Spring peeper

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More names for this animal

Anishinaabemowin: Omagakii or omakakii (frog)

Dakota: Hnaṡka (frog)

The Dakota and Anishinaabe were among the earliest people to name Minnesota’s plants and animals, as well as to understand them in relation to Minnesota’s climate and seasons. Those original names are still in use, and several are included on the Season Watch website.

Latin (or scientific name): Pseudacris crucifer

The scientific community has a convention of assigning agreed-upon Latin names to every kind of organism. Using scientific names helps people communicate confidently about the same organism and organize lifeforms based on how closely related they are.

The spring peeper is small, brown, and sitting in shallow water. Directly next to it is a snail shell which is not much smaller than the frog.
Spring peeper in shallow water.
May 10, 2022, St. Louis County, Minnesota
Photo © Adam Heikkila, some rights reserved (CC-BY-NC)
iNaturalist observation

About the spring peeper

  • The spring peeper is a small frog about ¾ to 1½ inches long that lives about three years. It is tan in color and often has a darker X-shaped marking on its back. 
  • Because they are small and nocturnal, peepers are more likely to be heard than seen. 
  • During breeding, male spring peepers make short, high-pitched sounds, similar to the peeping of a chick. The beginning of their peeping is often an indicator that spring has arrived. 
  • Throughout the rest of summer, spring peepers live in brushy undergrowth. 
  • These frogs are adapted to withstand their bodies partially freezing during winter while they stay inactive under logs or in trees.
  • Spring peepers are found in the northern and eastern parts of Minnesota.

Visual guide to phenology

Watch for spring peepers' presence (or absence), abundance, and behaviors at different times of year. Also, pay attention to when young-of-year appear and develop.

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Note to observers

This page explains general clues to watch and listen for when observing spring peeper phenology. However, this page does not explain how to identify this animal or collect data in a standardized way.

Photo shows typical habitat for spring peepers, a wetland or pond, often one that dries up between spring and summer. Blue sky is reflected in the water. Trees are bare of leaves. Grassy vegetation in the scene is from last year and no green leaves are visible yet.
Spring peeper with its vocal sac expanded and full of air. The vocal sac is located under the frog's jaw. This frog is resting on decaying vegetation.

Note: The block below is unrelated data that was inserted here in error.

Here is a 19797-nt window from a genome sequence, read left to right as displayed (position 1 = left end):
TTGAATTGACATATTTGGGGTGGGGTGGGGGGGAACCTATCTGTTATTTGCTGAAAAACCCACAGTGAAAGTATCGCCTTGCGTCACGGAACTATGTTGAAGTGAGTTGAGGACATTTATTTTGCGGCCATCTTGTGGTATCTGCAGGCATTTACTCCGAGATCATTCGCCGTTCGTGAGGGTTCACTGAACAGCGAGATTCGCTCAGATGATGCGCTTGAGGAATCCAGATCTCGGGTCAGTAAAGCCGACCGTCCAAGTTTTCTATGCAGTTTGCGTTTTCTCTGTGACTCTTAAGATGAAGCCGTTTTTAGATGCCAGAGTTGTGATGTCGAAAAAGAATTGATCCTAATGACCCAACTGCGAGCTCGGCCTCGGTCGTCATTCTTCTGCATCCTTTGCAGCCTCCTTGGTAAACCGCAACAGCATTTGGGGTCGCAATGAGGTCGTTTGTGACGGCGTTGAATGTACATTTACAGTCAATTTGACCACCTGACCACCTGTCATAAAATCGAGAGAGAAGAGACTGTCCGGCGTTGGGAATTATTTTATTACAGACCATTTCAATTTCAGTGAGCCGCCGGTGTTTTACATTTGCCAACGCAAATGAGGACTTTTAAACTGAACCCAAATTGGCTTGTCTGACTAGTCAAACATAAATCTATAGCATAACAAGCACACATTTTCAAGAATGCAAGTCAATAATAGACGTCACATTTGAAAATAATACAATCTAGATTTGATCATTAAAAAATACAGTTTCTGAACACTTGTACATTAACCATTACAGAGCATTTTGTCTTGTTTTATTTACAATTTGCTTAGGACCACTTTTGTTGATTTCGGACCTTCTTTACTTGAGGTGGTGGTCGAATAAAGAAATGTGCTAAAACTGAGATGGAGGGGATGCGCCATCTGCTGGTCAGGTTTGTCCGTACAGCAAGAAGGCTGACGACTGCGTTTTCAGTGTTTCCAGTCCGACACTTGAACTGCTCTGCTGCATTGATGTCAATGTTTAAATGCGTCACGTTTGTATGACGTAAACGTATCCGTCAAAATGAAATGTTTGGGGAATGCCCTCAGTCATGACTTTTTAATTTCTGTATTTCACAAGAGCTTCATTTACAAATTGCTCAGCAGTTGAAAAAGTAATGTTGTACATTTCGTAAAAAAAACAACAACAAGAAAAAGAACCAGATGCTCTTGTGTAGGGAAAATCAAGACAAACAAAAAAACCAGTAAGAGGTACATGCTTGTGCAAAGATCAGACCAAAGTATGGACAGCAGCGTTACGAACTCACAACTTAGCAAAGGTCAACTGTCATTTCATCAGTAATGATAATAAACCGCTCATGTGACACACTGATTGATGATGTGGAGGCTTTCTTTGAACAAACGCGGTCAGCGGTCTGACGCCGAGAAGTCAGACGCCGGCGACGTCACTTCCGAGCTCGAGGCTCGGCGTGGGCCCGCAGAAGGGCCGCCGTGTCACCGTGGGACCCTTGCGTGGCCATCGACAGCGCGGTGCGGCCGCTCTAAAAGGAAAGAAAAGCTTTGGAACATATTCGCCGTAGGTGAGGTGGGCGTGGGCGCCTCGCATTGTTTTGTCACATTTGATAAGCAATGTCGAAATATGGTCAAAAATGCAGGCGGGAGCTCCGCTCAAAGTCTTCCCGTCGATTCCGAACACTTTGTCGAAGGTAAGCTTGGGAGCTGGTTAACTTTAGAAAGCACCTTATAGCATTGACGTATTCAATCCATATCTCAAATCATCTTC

Pair of mating spring peepers, the smaller male is on top of the larger female frog and both are in shallow water.
This developing spring peeper has legs and a tail remaining from its tadpole stage. It is in shallow water with decaying vegetation.
Pale brown spring peeper against a bright green leaf. Dark markings on its back include x-shaped splotchy lines, a clue observers use to identify spring peepers.
The spring peeper's body is a warm tan color. The frog is sitting on a decaying log with moss in an autumn scene.

Audio resources

This recording is predominantly sounds made by spring peepers.

Audio file
May 14, 2021, Lake County, Minnesota
Recording © Norma Malinowski, some rights reserved (CC-BY-NC)
iNaturalist observation


Ambient recording with spring peepers and wood frogs. Peepers make the higher-pitched sounds.

Audio file
April 17, 2021, St. Louis County, Minnesota
Recording © David, some rights reserved (CC-BY-NC-SA)
iNaturalist observation


Ambient recording with large number of spring peepers, as well as wood frogs.

Audio file
Recorded April 12, 2021, Lake County, Minnesota
Recording © Joe Walewski, some rights reserved (CC-BY-NC)
iNaturalist observation

Graphs and historical data

Note: The Orientation Center provides a map, as well as information on reading graphs; interpreting summary statistics, who collected the data and how; and how to download datasets for independent exploration.

Hubbard County

First heard

  • Earliest: April 2 (occurred in 2012)
  • Average: April 18
  • Latest: May 6 (occurred in 2013)
Scatterplot showing spring peeper phenology observations in Hubbard County, Minnesota

Download this dataset (.csv file)

Itasca County

First heard

  • Earliest: April 4 (occurred in 2012)
  • Average: April 18
  • Latest: May 5 and 6 (occured in 2008 and 2013)
Scatterplot showing spring peeper phenology observations in Itasca County, Minnesota

Download this dataset (.csv file)